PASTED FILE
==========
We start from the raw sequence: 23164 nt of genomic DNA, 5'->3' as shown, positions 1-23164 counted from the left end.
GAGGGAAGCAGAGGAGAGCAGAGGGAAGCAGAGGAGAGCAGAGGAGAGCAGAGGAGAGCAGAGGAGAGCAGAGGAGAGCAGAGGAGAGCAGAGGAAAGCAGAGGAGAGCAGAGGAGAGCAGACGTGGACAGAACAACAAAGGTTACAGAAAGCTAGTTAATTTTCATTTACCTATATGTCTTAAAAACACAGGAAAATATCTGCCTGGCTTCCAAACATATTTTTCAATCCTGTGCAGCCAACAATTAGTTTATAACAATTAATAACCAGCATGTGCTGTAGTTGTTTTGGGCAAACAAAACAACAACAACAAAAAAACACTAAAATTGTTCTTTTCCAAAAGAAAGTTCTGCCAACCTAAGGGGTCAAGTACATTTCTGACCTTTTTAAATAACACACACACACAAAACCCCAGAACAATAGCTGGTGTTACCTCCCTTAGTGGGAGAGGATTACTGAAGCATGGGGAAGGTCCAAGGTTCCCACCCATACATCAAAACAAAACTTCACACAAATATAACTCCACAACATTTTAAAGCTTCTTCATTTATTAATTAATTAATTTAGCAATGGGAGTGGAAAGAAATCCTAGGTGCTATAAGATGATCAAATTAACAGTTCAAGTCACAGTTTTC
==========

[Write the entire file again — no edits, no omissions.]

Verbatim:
We start from the raw sequence: 23164 nt of genomic DNA, 5'->3' as shown, positions 1-23164 counted from the left end.
GAGGGAAGCAGAGGAGAGCAGAGGGAAGCAGAGGAGAGCAGAGGAGAGCAGAGGAGAGCAGAGGAGAGCAGAGGAGAGCAGAGGAGAGCAGAGGAAAGCAGAGGAGAGCAGAGGAGAGCAGACGTGGACAGAACAACAAAGGTTACAGAAAGCTAGTTAATTTTCATTTACCTATATGTCTTAAAAACACAGGAAAATATCTGCCTGGCTTCCAAACATATTTTTCAATCCTGTGCAGCCAACAATTAGTTTATAACAATTAATAACCAGCATGTGCTGTAGTTGTTTTGGGCAAACAAAACAACAACAACAAAAAAACACTAAAATTGTTCTTTTCCAAAAGAAAGTTCTGCCAACCTAAGGGGTCAAGTACATTTCTGACCTTTTTAAATAACACACACACACAAAACCCCAGAACAATAGCTGGTGTTACCTCCCTTAGTGGGAGAGGATTACTGAAGCATGGGGAAGGTCCAAGGTTCCCACCCATACATCAAAACAAAACTTCACACAAATATAACTCCACAACATTTTAAAGCTTCTTCATTTATTAATTAATTAATTTAGCAATGGGAGTGGAAAGAAATCCTAGGTGCTATAAGATGATCAAATTAACAGTTCAAGTCACAGTTTTC